Exercise 15b of section 3.1 involves a function for which the repeated differentiation needed to express the error term requires care. A transcript of a Maple session for calculating these derivatives and applying the result to obtaining the error bound has been prepared. The third derivative of the expression appears in the error formula of the second degree interpolating polynomial. In the formula, the value of this derivative at an unspecified point in the interval appears, so that the largest absolute value of the function is used to compute the bound to be sure that any error is smaller. In order to get the estimate quickly, one usually overestimates the error since it is more satisfying to do the work of computing a better result than in needed than to put in more effort to justify not computing an extra term. In some cases, an additional derivative can be used to identify where the maximum of this quantity is attained, so a tighter estimate is possible. This is done for this example.
There is a second part of the error estimate that is a polynomial with roots at the points where the function is known exactly. For a given point at which the function is to be evaluated, one can put that value into this polynomial. However, if one is looking for uniform results over an interval, the maximum absolute value of this factor must be computed independently of the estimate described above. The product of these two bounds gives the uniform error approximation on the interval. This is computed. Then graphs showing the comparison of the function and the approximating polynomial are shown. Finally, since the function can be computed, we can examine the true error and show that it can be more than two-thirds of the bound that we found. This is close enough that there would be little benefit in seeking a tighter bound. (If the bound were more than ten times larger than needed, it might be worth looking for a better bound.)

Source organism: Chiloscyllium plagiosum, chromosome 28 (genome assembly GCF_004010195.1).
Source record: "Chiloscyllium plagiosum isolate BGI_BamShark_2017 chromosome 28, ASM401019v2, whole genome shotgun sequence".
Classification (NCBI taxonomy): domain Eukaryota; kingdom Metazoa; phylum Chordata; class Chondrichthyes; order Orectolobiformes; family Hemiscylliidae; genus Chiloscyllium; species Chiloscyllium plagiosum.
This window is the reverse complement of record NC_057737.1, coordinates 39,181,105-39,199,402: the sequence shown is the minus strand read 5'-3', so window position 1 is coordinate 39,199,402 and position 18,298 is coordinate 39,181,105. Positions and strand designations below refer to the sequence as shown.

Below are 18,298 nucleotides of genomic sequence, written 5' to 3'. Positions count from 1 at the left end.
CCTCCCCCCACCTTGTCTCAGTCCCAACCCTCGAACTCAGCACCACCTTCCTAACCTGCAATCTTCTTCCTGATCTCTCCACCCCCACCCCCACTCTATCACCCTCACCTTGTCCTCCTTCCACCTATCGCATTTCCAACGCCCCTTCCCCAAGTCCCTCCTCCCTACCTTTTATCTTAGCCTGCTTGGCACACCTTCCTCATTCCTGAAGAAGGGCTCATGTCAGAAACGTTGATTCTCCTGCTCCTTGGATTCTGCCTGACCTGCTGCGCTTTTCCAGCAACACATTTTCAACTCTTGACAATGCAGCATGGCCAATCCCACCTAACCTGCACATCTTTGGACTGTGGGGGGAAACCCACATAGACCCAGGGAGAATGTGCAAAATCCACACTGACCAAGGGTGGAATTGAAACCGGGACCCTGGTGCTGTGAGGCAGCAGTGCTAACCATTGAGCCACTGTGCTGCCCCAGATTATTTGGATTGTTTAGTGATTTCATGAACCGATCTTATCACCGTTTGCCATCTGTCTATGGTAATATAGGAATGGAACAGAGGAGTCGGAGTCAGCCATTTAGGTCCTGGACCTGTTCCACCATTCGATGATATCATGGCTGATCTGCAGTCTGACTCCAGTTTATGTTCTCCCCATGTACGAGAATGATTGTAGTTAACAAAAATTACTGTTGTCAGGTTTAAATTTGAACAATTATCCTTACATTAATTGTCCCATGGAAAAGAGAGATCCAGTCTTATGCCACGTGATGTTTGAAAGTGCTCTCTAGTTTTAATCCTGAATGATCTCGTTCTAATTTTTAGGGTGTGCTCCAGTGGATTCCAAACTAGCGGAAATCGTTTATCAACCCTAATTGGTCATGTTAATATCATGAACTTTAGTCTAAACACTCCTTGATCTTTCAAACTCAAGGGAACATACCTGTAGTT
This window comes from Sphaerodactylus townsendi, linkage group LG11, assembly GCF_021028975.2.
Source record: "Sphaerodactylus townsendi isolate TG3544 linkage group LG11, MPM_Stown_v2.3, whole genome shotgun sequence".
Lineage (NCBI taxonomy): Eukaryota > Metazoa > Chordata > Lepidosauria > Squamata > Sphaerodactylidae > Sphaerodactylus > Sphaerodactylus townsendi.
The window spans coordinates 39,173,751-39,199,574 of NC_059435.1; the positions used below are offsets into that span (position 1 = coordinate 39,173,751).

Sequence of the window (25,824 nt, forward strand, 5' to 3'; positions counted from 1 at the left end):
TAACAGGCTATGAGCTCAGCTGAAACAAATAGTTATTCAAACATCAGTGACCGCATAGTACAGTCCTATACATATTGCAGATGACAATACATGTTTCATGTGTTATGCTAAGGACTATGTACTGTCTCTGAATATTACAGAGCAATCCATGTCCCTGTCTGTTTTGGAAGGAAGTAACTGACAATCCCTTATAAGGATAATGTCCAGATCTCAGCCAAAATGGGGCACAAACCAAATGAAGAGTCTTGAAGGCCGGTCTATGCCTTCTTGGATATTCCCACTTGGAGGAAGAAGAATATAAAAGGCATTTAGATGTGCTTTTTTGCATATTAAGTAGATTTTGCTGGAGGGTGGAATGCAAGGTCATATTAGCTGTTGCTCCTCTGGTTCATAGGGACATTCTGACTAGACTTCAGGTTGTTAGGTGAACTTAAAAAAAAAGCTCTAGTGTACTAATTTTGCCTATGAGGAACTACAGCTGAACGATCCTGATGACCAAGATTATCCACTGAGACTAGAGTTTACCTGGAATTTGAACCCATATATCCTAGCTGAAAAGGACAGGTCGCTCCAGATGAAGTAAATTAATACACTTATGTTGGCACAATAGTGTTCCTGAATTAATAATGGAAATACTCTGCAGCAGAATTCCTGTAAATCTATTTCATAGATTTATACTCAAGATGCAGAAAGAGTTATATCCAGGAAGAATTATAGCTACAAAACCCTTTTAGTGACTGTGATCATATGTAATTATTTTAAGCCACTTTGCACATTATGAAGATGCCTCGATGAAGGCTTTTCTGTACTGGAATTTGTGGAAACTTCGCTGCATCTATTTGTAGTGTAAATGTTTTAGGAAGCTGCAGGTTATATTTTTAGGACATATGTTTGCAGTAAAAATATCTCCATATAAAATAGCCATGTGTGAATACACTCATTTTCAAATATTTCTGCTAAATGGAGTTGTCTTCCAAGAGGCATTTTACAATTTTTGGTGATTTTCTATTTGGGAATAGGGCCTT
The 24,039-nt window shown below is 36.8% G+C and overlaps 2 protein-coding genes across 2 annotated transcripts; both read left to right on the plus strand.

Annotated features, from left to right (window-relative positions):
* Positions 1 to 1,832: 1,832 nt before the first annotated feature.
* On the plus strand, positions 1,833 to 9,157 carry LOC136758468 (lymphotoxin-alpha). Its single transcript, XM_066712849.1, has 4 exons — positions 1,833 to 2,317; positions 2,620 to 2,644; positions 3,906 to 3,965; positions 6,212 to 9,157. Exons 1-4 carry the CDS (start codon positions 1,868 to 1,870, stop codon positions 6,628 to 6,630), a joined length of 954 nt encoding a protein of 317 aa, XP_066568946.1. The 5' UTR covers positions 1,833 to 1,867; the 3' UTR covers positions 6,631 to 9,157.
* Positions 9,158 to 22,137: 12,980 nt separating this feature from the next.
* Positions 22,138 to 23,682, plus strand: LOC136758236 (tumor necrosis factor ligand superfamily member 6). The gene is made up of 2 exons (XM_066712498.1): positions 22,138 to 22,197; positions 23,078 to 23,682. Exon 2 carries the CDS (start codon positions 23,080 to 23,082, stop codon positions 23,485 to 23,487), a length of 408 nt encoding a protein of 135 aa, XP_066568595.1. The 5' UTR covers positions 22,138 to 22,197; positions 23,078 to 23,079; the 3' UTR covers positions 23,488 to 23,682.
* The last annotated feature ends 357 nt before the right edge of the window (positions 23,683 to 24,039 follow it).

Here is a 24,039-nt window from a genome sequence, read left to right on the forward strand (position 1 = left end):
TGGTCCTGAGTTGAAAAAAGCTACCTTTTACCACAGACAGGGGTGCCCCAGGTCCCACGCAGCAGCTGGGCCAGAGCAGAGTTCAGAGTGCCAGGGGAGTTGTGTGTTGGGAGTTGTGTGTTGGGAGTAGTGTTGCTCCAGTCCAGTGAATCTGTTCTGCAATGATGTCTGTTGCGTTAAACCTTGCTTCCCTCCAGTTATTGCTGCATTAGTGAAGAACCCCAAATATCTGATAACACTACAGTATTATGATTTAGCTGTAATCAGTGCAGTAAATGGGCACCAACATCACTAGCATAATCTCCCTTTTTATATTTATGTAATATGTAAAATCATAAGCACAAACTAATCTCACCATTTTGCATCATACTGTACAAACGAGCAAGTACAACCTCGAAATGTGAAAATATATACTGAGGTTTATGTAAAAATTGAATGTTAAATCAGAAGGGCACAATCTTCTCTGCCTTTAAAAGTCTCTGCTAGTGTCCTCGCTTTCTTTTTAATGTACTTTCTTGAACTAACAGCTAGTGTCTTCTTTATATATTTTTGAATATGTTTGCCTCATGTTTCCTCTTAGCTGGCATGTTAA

If you want to repeat these calculations, and explore modifications, you can download (by holding down the shift key when you click the link) the Maple worksheet.
There are also some graphs of the exponential and its interpolating polynomials that allow a visual comparison of the error in these approximations. The first graph shows the exponential, the linear approximations, and the quadratic approximation for x between 0 and 2. This shows how the exponential and its quadratic approximation are very different even though they share threee common points. The second graph shows the same functions only between 0 and 1. The poor approximation of the quadratic polynomial at most points of this interval is seen. The linear interpolation between 0 and 1 is not shown, but can be easily imagined, and the quadratic polynomial shows no significant improvement over this weaker approximation. The use of the value of the exponential function at 2 leads to a poor fit between 0 and 1, so it would be more reasonable to use the value at 1/2 that was already used in the linear approximations. This is shown in the third graph. Not only is this quadratic an improvement over the linear approximations, but it has the advantage of giving a single smooth curve that approximates the exponential function over the whole interval between 0 and 1.